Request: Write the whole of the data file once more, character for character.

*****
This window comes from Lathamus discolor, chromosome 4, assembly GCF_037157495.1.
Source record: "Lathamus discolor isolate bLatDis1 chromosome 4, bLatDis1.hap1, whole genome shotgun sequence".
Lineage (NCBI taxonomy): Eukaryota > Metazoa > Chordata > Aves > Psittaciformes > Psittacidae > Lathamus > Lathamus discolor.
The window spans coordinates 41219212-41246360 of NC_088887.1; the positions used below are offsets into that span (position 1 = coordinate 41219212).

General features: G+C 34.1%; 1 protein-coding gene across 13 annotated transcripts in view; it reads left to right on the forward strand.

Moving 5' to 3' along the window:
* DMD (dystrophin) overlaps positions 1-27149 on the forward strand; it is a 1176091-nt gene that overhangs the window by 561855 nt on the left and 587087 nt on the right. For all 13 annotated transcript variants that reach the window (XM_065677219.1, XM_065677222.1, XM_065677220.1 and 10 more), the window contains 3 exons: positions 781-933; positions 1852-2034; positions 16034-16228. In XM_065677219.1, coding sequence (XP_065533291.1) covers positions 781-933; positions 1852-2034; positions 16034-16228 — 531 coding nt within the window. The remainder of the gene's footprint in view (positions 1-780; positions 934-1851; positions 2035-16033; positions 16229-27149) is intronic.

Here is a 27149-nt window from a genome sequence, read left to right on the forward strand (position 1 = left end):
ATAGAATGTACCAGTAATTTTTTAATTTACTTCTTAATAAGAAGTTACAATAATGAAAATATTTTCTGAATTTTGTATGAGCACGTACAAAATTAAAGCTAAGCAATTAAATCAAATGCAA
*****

This window comes from Lathamus discolor, chromosome 4, assembly GCF_037157495.1.
Source record: "Lathamus discolor isolate bLatDis1 chromosome 4, bLatDis1.hap1, whole genome shotgun sequence".
Lineage (NCBI taxonomy): Eukaryota > Metazoa > Chordata > Aves > Psittaciformes > Psittacidae > Lathamus > Lathamus discolor.
The window spans coordinates 41219212-41246360 of NC_088887.1; the positions used below are offsets into that span (position 1 = coordinate 41219212).

General features: G+C 34.1%; 1 protein-coding gene across 13 annotated transcripts in view; it reads left to right on the forward strand.

Moving 5' to 3' along the window:
* DMD (dystrophin) overlaps positions 1-27149 on the forward strand; it is a 1176091-nt gene that overhangs the window by 561855 nt on the left and 587087 nt on the right. For all 13 annotated transcript variants that reach the window (XM_065677219.1, XM_065677222.1, XM_065677220.1 and 10 more), the window contains 3 exons: positions 781-933; positions 1852-2034; positions 16034-16228. In XM_065677219.1, coding sequence (XP_065533291.1) covers positions 781-933; positions 1852-2034; positions 16034-16228 — 531 coding nt within the window. The remainder of the gene's footprint in view (positions 1-780; positions 934-1851; positions 2035-16033; positions 16229-27149) is intronic.

Here is a 27149-nt window from a genome sequence, read left to right on the forward strand (position 1 = left end):
ATAGAATGTACCAGTAATTTTTTAATTTACTTCTTAATAAGAAGTTACAATAATGAAAATATTTTCTGAATTTTGTATGAGCACGTACAAAATTAAAGCTAAGCAATTAAATCAAATGCAA